Friday, 28 March 2014

Get out of my bedroom


What I like most about this blogging lark are the rare occasions when - after I have got it off my chest - everyone else treats my place as a cosy living-room to sit around having a chat in afterwards.

This has happened twice in very quick succession of late, and - despite what Heron says - I really appreciate it when I am not the centre of the world, and conversations take place between the rest of you as if I was almost not there. It makes for very healthy comment figures as well, which is always a bonus - even if I am not 'monetised'.

A further positive aspect to this is that it allows me to practice the 'sniping' technique of one-liner responses, without the restraints I place on myself when visiting someone else's blog (oh yes I do).

I have a friend who does nothing but snipe (meant in the most positive way) and keeps his head well below the parapet, even in everyday life. You could Google him until the end of time, and never find out his real identity. That's the way he likes it, for reasons which I have always been too polite to ask him about (oh yes I have).

It was very cold here yesterday, but not as cold as my body perceived it to be. I suspected I was in the process of beginning some sort of illness, and this morning my suspicions were confirmed. I have almost lost my voice. Don't worry though, I have not lost the ability to type, so my big, ugly mouth still has a way of expressing itself.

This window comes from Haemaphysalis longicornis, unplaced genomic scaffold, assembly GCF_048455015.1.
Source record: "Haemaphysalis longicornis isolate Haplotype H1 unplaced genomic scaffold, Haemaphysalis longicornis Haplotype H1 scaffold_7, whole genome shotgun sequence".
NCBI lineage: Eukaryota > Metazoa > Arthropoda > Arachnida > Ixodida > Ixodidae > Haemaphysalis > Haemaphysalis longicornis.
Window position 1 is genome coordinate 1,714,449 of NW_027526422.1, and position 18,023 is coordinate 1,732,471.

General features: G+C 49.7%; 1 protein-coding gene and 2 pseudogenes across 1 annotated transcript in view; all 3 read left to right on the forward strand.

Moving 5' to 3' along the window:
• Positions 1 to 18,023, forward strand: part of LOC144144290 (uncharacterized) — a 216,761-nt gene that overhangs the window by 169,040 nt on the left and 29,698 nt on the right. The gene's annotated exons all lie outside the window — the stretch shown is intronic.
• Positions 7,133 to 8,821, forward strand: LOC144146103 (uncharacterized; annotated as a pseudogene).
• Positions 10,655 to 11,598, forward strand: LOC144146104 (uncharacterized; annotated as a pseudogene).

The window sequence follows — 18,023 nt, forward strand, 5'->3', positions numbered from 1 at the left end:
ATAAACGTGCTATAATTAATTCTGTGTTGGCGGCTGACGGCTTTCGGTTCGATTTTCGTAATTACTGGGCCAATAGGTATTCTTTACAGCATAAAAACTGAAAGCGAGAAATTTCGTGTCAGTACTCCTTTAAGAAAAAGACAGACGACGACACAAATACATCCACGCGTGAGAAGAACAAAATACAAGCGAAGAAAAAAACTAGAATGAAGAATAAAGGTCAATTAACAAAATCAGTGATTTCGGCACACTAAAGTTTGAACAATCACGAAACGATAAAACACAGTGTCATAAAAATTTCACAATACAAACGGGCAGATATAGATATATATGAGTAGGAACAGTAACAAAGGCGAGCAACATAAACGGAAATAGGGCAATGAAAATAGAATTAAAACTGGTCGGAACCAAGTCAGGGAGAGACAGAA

So last night, having forced H.I. to eat the comfort food which I desired, I went to bed at 10.30, only to be awoken at 4.00 by the effects of my eating it. Rule number one: Never make a supper of baked beans, washed down with red wine. I break this rule every three months or so, knowing full well what is going to happen a few hours later.

Anyone reading this post as I am now re-writing it will be surprised to find that most of it has gone if and when they next go back to it. I - having decided not to go to work today - have a lot of time on my hands. Lucky you.

Occasionally I go to a friend's recently acquired house for the first time, and they usually ask me if I would like to look upstairs at the rest of it.

Why would I want to do that? I have seen the upstairs of plenty of houses in my time, and looking at another one which isn't an Elizabethan or Tudor gem would really make no difference, tasteful bedcovers or not.

It's the same with gardens - there are only so many herbaceous borders you can see without being reminded of all the others. At least if you go to see the tulip fields of Holland, it is an extraordinary experience, like them or not.

I was invited to the house of a gay couple who are (or were - they split up) friends of mine, and reluctantly agreed to be given a guided tour of the upstairs. Ironically, one of them is now head gardener for a huge country house near here, but I never got a little tour of his plot at the cottage where we had lunch as his pug dog masturbated with one paw. Now he has to plant around all my stoneware which inhabits the his employer's estate.